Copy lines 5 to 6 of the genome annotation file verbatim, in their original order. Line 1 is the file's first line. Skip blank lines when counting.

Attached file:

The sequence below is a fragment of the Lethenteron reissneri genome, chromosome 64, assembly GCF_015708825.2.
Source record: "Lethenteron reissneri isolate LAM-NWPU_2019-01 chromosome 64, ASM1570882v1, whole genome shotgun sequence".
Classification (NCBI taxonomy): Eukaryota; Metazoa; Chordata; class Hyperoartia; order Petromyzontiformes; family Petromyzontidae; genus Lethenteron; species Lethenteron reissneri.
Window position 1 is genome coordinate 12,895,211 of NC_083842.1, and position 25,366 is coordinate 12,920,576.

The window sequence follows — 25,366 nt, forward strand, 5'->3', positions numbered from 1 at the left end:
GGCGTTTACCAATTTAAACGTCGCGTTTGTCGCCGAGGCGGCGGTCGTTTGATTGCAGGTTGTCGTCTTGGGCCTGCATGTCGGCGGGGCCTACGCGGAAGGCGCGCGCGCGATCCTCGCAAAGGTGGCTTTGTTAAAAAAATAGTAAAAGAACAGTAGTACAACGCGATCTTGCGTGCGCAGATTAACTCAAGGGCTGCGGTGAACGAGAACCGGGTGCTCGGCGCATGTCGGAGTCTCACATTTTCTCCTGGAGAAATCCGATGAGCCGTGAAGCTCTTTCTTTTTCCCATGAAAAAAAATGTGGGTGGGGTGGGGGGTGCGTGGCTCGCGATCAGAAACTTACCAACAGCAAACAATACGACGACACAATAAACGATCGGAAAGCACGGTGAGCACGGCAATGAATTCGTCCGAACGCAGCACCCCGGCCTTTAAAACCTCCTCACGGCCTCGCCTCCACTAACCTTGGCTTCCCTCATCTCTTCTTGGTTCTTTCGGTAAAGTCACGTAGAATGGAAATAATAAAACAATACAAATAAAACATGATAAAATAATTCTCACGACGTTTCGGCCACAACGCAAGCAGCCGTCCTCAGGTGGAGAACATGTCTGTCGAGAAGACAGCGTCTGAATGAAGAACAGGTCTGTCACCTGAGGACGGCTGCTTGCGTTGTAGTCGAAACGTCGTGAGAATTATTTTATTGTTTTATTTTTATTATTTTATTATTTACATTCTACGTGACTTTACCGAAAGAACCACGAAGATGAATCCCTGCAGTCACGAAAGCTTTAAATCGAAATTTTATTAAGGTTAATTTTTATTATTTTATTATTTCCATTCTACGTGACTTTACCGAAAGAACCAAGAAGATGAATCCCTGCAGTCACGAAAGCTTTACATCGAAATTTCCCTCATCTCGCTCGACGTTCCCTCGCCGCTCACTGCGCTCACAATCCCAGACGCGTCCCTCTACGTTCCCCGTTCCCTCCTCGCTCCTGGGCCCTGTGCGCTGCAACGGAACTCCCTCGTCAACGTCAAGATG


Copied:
The window sequence follows — 25,366 nt, forward strand, 5'->3', positions numbered from 1 at the left end:
GGCGTTTACCAATTTAAACGTCGCGTTTGTCGCCGAGGCGGCGGTCGTTTGATTGCAGGTTGTCGTCTTGGGCCTGCATGTCGGCGGGGCCTACGCGGAAGGCGCGCGCGCGATCCTCGCAAAGGTGGCTTTGTTAAAAAAATAGTAAAAGAACAGTAGTACAACGCGATCTTGCGTGCGCAGATTAACTCAAGGGCTGCGGTGAACGAGAACCGGGTGCTCGGCGCATGTCGGAGTCTCACATTTTCTCCTGGAGAAATCCGATGAGCCGTGAAGCTCTTTCTTTTTCCCATGAAAAAAAATGTGGGTGGGGTGGGGGGTGCGTGGCTCGCGATCAGAAACTTACCAACAGCAAACAATACGACGACACAATAAACGATCGGAAAGCACGGTGAGCACGGCAATGAATTCGTCCGAACGCAGCACCCCGGCCTTTAAAACCTCCTCACGGCCTCGCCTCCACTAACCTTGGCTTCCCTCATCTCTTCTTGGTTCTTTCGGTAAAGTCACGTAGAATGGAAATAATAAAACAATACAAATAAAACATGATAAAATAATTCTCACGACGTTTCGGCCACAACGCAAGCAGCCGTCCTCAGGTGGAGAACATGTCTGTCGAGAAGACAGCGTCTGAATGAAGAACAGGTCTGTCACCTGAGGACGGCTGCTTGCGTTGTAGTCGAAACGTCGTGAGAATTATTTTATTGTTTTATTTTTATTATTTTATTATTTACATTCTACGTGACTTTACCGAAAGAACCACGAAGATGAATCCCTGCAGTCACGAAAGCTTTAAATCGAAATTTTATTAAGGTTAATTTTTATTATTTTATTATTTCCATTCTACGTGACTTTACCGAAAGAACCAAGAAGATGAATCCCTGCAGTCACGAAAGCTTTACATCGAAATTTCCCTCATCTCGCTCGACGTTCCCTCGCCGCTCACTGCGCTCACAATCCCAGACGCGTCCCTCTACGTTCCCCGTTCCCTCCTCGCTCCTGGGCCCTGTGCGCTGCAACGGAACTCCCTCGTCAACGTCAAGATG